Airport security to improve with hyperspectral X-ray camera

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Scientists at The University of Manchester have developed a 3D colour X-ray camera that could radically improve security screening at airports or diagnose medical conditions more accurately.

The camera can take powerful three dimensional colour X-ray images, in near real-time, without the need for a synchrotron X-ray source.

The X-Ray system developed by Professor Robert Cernik and colleagues from The School of Materials can identify chemicals and compounds such as cocaine, semtex, precious metals or radioactive materials even when they’re contained inside a relatively large object like a suitcase.

The method could also be extended to detect strain in fabricated components, for example in aircraft wings, and it can be used to image corrosion processes and chemical changes.

In healthcare, the system can be used to detect abnormal tissue types from biopsy samples. In geophysical exploration it could be used to analyse the content of core samples taken from bore holes.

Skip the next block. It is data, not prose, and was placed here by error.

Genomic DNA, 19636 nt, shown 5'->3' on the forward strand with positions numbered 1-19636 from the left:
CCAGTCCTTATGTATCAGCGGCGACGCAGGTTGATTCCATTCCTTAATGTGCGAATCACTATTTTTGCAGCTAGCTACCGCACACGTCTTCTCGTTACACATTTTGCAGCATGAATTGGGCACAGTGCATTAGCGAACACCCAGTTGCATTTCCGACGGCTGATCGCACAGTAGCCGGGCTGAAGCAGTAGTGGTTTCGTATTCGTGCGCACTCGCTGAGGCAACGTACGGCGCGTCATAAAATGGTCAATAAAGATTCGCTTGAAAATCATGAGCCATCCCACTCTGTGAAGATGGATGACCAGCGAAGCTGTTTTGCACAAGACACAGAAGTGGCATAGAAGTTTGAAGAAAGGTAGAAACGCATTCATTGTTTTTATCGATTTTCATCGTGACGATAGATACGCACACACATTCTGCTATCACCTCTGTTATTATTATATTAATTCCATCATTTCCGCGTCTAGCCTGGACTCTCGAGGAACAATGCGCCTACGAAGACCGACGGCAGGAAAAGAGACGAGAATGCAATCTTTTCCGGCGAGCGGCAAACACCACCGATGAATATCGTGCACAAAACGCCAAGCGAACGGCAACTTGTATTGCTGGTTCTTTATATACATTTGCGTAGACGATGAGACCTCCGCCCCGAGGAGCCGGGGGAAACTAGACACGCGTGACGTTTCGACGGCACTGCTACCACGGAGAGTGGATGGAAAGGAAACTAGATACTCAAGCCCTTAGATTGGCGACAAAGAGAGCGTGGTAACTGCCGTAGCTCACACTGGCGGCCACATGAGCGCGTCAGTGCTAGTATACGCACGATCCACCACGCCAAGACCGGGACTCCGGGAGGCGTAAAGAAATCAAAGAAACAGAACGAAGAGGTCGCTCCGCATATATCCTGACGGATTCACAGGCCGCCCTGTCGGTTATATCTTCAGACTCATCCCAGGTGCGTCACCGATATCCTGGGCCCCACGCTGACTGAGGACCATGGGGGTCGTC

The camera sensor, made from cadmium zinc telluride, has an 80 x 80 pixel resolution that supports real-time hyperspectral X-ray imaging up to very high energies. The information from the camera can be used to fingerprint the material present at each point in a 3D image.

The camera takes several minutes to scan an object, which is quicker than building up lots of separate images (mapping). This has implications for using the X-ray system for medical purposes. Professor Cernik commented: ‘The fact the image can be taken at the same time as using more conventional methods and on the same timescale means more information can be gathered from biopsy samples. This will more accurately differentiate between normal and abnormal tissue types reducing mis-diagnosis.’

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